2. The compound according to claim 1 wherein X is halo.

3. The compound according to claim 1 wherein X is —O—W-Z.

4. The compound according to claim 3 wherein Z is selected from the group consisting of: (1) C1-11alkyl, (2) C3-11cycloalkyl or a benzofused analog thereof, and (3) phenyl or naphthyl, wherein groups (1)-(3) above are optionally substituted with 1-3 substituents independently selected from the group consisting of: (a) halo (b) nitro, (c) hydroxy, (d) C1-4alkyl, (e) C1-4alkoxy, (f) C1-4alkylthio, (g) C3-6cycloalkyl, (h) phenyl or naphthyl, (i) phenoxy, (j) benzyl and (k) benzyloxy.

5. The compound according to claim 1 wherein R3 is methyl.

6. The compound according to claim 1 wherein R2 and each R4 are hydrogen.

7. The compound according to claim 1 wherein R5 is selected from the group consisting of: C1-6alkyl, phenyl and naphthyl.

8. The compound according to claim 1 wherein: X is halo or —O—W-Z; W is a bond, —CH2—, C(O)— or —C(O)CH2—; Z is selected from the group consisting of: (1) C1-6alkyl, optionally substituted with 1-3 halo groups, (2) C3-11cycloalkyl or a benzofused analog thereof, and (3) phenyl or naphthyl, optionally substituted with 1-3 groups independently selected from halo or C1-4alkyl, R3 is methyl, ethyl or phenyl; R2 and each R4 are hydrogen; R5 is selected from the group consisting of: C1-6alkyl, C5-7cycloialkyl, phenyl and naphthyl; and R6 is hydrogen.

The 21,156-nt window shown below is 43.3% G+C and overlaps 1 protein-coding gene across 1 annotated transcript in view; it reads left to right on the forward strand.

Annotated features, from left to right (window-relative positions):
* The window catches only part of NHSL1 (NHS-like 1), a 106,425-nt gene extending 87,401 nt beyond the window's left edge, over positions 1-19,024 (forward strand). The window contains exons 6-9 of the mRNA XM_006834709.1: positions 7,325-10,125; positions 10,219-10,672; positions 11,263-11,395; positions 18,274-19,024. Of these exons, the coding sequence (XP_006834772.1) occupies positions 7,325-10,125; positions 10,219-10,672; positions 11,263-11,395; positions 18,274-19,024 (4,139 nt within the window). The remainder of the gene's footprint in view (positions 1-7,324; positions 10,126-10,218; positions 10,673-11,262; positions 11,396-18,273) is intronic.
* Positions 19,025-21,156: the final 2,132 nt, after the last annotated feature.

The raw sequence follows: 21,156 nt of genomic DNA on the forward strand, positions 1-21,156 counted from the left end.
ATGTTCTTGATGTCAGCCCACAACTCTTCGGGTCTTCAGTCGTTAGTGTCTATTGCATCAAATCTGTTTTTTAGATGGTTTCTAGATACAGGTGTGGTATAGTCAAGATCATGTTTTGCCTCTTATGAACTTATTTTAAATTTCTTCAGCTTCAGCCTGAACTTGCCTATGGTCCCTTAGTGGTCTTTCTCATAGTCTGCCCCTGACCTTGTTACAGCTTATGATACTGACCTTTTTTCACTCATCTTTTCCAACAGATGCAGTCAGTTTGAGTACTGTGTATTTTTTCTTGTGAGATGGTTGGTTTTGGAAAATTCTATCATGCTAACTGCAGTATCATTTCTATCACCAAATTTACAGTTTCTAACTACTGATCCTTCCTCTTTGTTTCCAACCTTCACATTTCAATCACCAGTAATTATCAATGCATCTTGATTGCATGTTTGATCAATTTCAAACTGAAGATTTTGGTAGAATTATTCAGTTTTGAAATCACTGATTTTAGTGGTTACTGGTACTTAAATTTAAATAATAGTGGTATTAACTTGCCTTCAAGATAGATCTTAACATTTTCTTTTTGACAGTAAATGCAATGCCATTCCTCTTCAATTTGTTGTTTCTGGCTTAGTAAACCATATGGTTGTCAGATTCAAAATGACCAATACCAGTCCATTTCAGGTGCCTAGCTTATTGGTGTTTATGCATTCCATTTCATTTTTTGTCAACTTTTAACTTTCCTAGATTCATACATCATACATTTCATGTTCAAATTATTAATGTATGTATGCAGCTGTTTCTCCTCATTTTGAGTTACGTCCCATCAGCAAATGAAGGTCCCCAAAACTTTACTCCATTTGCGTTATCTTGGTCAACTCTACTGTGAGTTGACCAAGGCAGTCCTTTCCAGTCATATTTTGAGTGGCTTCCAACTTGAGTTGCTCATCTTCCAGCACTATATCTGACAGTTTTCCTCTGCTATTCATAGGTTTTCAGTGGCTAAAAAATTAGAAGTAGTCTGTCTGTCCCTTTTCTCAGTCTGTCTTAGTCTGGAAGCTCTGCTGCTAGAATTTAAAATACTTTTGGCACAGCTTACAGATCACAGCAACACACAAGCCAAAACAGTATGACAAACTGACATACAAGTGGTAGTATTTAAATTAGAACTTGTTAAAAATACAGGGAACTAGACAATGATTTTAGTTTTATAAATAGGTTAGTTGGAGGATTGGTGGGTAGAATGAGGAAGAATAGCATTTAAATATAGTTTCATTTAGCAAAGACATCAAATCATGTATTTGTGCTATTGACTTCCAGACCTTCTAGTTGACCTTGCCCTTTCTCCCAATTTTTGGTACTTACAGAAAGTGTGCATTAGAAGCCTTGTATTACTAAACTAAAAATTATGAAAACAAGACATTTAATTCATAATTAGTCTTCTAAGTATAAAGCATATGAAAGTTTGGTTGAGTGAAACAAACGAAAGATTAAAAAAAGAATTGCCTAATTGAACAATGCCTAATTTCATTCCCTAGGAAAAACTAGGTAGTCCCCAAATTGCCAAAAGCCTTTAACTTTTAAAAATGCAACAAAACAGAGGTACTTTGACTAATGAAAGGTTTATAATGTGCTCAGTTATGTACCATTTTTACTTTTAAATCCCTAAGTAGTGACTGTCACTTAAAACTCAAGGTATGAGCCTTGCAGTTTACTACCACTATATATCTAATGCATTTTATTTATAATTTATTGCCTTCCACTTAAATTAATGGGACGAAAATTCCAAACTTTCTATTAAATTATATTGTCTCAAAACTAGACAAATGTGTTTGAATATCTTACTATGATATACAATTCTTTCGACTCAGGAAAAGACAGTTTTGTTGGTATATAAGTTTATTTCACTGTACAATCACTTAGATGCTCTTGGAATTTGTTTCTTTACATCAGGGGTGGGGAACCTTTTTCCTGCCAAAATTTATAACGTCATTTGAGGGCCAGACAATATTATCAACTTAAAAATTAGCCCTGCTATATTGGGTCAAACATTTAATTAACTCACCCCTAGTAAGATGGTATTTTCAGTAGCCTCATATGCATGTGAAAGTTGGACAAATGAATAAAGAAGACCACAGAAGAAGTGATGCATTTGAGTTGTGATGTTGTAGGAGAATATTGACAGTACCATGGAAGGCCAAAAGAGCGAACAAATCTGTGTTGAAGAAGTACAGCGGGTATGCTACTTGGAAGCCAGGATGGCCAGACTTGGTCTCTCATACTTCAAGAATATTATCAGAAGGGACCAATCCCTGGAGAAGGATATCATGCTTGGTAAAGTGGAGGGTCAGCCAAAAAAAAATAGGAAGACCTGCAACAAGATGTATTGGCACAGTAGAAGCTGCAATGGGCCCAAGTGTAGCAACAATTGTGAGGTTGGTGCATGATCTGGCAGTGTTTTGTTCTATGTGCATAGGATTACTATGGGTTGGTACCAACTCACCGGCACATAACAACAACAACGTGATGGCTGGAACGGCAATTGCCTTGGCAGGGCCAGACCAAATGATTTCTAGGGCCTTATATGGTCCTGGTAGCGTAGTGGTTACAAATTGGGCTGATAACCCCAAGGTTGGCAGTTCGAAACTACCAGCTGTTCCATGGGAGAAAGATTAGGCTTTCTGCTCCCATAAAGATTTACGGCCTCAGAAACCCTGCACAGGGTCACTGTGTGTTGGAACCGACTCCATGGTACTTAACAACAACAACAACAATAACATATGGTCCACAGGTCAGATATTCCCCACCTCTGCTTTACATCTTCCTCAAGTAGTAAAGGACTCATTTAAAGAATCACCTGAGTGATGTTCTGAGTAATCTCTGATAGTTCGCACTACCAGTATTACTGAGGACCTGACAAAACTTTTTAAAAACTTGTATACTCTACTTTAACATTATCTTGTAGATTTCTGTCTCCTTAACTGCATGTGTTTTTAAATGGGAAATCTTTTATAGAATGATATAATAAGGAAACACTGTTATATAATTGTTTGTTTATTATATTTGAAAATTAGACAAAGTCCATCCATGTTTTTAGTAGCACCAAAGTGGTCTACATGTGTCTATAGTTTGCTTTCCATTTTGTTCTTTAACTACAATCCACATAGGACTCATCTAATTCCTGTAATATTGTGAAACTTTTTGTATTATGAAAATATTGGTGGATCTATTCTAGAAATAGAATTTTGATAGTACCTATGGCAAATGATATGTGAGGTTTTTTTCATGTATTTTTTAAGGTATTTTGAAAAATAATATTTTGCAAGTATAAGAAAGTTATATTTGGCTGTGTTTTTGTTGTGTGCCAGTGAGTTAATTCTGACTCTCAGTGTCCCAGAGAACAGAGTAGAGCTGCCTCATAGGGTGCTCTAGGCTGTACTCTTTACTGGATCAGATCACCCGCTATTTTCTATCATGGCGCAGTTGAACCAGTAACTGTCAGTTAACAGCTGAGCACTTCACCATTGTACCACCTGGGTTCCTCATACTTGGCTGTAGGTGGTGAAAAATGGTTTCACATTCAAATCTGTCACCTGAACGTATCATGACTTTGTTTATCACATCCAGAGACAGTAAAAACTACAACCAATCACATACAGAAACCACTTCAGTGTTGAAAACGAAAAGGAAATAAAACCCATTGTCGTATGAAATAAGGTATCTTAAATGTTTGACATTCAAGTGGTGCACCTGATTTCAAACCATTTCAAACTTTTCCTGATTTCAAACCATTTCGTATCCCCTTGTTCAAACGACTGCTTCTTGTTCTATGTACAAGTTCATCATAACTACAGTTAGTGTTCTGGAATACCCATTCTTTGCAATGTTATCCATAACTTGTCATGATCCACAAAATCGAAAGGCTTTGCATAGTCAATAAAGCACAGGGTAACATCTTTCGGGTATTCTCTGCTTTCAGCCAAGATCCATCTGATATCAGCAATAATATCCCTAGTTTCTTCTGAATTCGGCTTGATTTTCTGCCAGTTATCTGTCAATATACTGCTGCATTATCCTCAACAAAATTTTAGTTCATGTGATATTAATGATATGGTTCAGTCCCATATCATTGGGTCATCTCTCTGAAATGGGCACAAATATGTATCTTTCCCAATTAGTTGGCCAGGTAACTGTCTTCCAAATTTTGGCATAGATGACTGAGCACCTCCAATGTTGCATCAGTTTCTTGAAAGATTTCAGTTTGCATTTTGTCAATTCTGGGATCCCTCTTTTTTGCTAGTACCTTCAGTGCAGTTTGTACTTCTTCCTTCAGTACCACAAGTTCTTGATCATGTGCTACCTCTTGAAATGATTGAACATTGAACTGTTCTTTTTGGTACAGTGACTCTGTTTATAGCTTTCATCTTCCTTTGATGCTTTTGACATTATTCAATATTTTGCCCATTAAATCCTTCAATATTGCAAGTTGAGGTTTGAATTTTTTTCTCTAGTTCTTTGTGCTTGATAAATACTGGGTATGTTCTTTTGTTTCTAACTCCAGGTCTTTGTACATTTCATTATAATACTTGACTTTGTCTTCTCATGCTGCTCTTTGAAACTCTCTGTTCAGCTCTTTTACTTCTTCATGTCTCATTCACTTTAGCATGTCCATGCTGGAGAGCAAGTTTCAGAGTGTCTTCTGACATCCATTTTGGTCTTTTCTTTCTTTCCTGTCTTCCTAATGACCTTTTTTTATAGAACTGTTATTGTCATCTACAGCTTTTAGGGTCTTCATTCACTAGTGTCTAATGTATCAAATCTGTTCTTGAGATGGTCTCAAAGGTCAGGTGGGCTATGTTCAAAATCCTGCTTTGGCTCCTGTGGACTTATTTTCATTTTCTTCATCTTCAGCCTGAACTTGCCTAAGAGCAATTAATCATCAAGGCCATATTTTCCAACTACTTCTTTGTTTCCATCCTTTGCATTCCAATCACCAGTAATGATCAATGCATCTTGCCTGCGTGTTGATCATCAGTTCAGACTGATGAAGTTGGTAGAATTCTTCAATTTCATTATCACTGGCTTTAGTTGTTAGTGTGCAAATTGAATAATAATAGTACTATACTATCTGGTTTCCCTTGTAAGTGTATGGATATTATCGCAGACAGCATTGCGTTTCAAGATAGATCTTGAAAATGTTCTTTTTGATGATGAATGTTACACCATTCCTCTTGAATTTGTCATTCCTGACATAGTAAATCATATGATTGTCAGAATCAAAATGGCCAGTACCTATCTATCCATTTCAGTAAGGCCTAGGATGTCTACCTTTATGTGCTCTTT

9. A compound of Formula II embedded image or a salt, ester or hydrate thereof, wherein: X is halo; R1 and R2 are each independently selected from the group consisting of: (1) H, (2) halo, (3) hydroxy, (4) nitro, (5) cyano, (6) C1-10alkyl, C3-10cycloalkyl, C1-10alkoxy, —S(O)0-2C1-10alkyl or —NHC1-10alkyl, each optionally substituted with 1-2 oxo or carboxy groups and further optionally substituted with 1-3 substituents independently selected from the group consisting of: (a) halo, (b) hydroxy (c) cyano, (d) C1-4alkoxy, (e) —NHR7, wherein R7 is independently H or C1-5alkyl, (f) —S(O)0-2C1-4alkyl, and (g) HET2, wherein HET2 represents a 5- to 7-membered aromatic or non-aromatic ring containing 14 heteroatoms selected from O, S and NR8, wherein R8 is independently H or C1-5alkyl, said HET2 being optionally substituted with oxo and further optionally substituted with 1-2 substituents independently selected from halo and C1-4alkyl, said C1-4alkyl being optionally substituted with 1-3 halo groups, (7) phenoxy or —S(O)0-2phenyl, (8) benzyloxy or —S(O)0-2benzyl, (9) benzoyl, (10) phenyl or naphthyl, (11) —O-HET2 or —S-HET2, said HET2 being optionally substituted with oxo and further optionally substituted as defined below, and (12) HET3, wherein HET3 is a 5- or 6-membered aromatic or non-aromatic ring, or a benzofused analog thereof, containing from 1 to 4 heteroatoms selected from O, S and N, said HET3 being optionally substituted with oxo and further optionally substituted as defined below, groups (7)-(12) above are each optionally substituted with 1-2 substituents independently selected from the group consisting of: halo, cyano, C1-4alkyl and C1-4alkoxy, said C1-4alkyl and C1-4alkoxy being optionally substituted with 1-3 halo groups; R3 is C1-10alkyl, optionally substituted with 1-2 oxo or carboxy groups and further optionally substituted with 1-3 substituents independently selected from the group consisting of: (a) halo, (b) hydroxy (c) cyano, (d) C1-4alkoxy, (e) —NHR7, wherein R7 is independently H or C1-5alkyl, (f) —S(O)0-2C1-4alkyl, and (g) HET2, wherein HET2 represents a 5- to 7-membered aromatic or non-aromatic ring containing 14 heteroatoms selected from O, S and NR8, wherein R8 is independently H or C1-5alkyl, said HET2 being optionally substituted with oxo and further optionally substituted with 1-2 substituents independently selected from halo or C1-4alkyl, said C1-4alkyl being optionally substituted with 1-3 halo groups, each R4 is independently selected from the group consisting of: H, halo, hydroxy, C1-6alkyl and C1-4alkoxy, said C1-6alkyl and C1-4alkoxy being optionally substituted with oxo and further optionally substituted with 1-3 halo groups; and R5 is selected from the group consisting of: H, phenyl, naphthyl, C1-6alkyl optionally substituted with OR12 and 1-3 halo groups, and C5-7 cycloalkyl optionally containing one heteroatom selected from O, S and NR13, wherein R12 is selected from the group consisting of: H, C1-5alkyl optionally substituted with 1-3 halo groups, and benzyl optionally substituted with 1-3 substituents independently selected from halo, C1-4alkyl and C1-4alkoxy, and R13 is H or C1-4alkyl optionally substituted with 1-3 halo groups; and R6 represents H; or in the alternative, R5 and R6 are taken in combination and represent a ring of 47 members, said ring optionally containing one heteroatom selected from O, S and NR13.